Just because ladies models aren't as collectible, doesn't mean that they aren't equally interesting. In fact, I find ladies models to be extremely challenging because they are so small. That's the main reason I don't work on them... they're more difficult.
I recently took on an interesting project though. When I looked on eBay for comparisons, I found that this particular model sells for "good money" - well north of $200. It's a ladies dive watch, the 1971 Dateline LA-5600. It was produced for a couple of years and sold originally for $110.
My project watch has a definite issue. When I wind it the hands just whirl around. I found that sometimes I could wind it and it would run but other times the hands just spin. That tells me the escapement isn't being engaged but the issue could be anywhere in the train.
From the outside the watch the looks like it could be a man's model. However the size of my fingers give you a perspective that this watch is actually quite small. There's little lume missing from the second hand but other wise the watch looks like it should clean up well.
The watch was originally rated for 600ft although I would keep this and any vintage watch away from water. The number 79004-3 is the model number for the Dateline LA-5600.
Although it's not shown in the catalog, I suspect this is the original bracelet. It's definitely a Hamilton bracelet anyway.
Did I mention this watch was small? Here it is next to a penny.
Inside the case is a 17 jewel Hamilton 693 movement. You might be able to tell by the shape of the rotor that this is an ETA movement, based on the ETA 2551.
Once the movement is outside of the case, it turns out the movement is actually smaller than a penny. That's really impressive... an automatic movement with a date complication that smaller than a penny!
Without a dial, the movement looks very similar to a men's movement. The process from here is just like a larger movement - only everything is a lot smaller.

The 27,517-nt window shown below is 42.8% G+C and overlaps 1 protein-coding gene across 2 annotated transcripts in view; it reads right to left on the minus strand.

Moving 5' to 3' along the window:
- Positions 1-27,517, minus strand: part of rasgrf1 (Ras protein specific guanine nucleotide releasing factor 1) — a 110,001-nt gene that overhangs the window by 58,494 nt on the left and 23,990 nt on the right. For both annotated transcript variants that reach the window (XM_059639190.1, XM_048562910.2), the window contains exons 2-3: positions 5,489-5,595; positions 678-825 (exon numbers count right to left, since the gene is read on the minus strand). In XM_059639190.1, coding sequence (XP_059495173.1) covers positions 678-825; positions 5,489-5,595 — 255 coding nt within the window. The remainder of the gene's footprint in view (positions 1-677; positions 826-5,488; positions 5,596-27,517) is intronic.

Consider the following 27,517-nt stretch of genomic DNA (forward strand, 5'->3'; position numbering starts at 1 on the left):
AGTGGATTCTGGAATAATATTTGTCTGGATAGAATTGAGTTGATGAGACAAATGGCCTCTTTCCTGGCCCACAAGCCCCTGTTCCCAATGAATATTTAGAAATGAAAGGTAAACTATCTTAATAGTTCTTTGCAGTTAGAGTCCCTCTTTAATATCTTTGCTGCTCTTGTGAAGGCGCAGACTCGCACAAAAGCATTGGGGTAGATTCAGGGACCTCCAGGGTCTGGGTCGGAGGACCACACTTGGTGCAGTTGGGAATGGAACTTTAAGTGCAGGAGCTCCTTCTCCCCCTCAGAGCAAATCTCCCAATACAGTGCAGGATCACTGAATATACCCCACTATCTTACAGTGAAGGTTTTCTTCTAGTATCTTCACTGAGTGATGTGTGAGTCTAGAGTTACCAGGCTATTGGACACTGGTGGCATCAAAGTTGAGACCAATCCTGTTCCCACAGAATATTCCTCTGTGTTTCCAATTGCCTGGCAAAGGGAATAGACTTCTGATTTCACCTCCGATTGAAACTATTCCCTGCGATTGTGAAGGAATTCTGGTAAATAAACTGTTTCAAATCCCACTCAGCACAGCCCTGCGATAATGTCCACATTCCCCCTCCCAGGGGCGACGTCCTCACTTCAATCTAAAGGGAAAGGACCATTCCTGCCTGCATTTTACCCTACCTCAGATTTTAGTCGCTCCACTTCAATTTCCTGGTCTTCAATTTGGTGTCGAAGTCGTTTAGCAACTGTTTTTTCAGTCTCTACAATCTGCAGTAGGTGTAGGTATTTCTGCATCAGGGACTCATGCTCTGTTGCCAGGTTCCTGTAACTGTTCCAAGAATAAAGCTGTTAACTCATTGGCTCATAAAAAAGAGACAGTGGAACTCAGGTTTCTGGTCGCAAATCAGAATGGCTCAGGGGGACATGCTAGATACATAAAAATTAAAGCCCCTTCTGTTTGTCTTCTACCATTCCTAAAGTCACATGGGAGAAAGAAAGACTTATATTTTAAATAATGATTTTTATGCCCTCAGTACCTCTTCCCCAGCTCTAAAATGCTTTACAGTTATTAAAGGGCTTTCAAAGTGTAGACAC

I go to my light tent to remove the spring-loaded parts. That way I won't lose them.
Without the oscillating weight and it's framework in the way, you can see the back of the movement looks like a typical ETA movement too.
Everything gets cleaned and dried.
Well, I found out why the movement wasn't working. The 4th wheel in the center of the movement has too much end shake. It's what the second hand attaches too. It slides easily up and down and can come disengaged from the escape wheel, causing all the mainspring energy to release. I'm not sure what the issue is... it could be the wheel, it could be the main plate and it could be the train bridge. I suspect it's the wheel or the main plate - years without lubrication may have worn the bearing surfaces down. This watch is not jeweled at the center.
As long as the as 4th wheel is in the correct spot the watch will run.
Not too shabby... if the second hand would hold the 4th wheel in the correct position this watch could stand a chance of working but any end movement at all will either stop the watch or release the mainspring.
Putting the parts back onto the front of the movement is a bit tricky because they are so small but time and patience prevail eventually.
Although the watch runs, I'll need to replace a few parts in order to get it back into wrist-worthy condition. However, it looks like it will be a great little watch once I get it ship-shape again.
HI Dan, I often reference your site for information regarding Hamilton watches, but this is my first comment. I really like the look of this Women's diver and the story provided some detail to a mystery Hamilton I am trying to identify. It is a women's watch number 79003-3 which I can find no reference to in your DB or online. It uses the same calibre 693 with the additional numeber 791 below the balance spring. Not sure if you have any information on this. It is not a diver, but a beautiful blue dial with white outer bezel containing indices for seconds. The seconds hand has a bright red arrow on the end. ThanksReplyDelete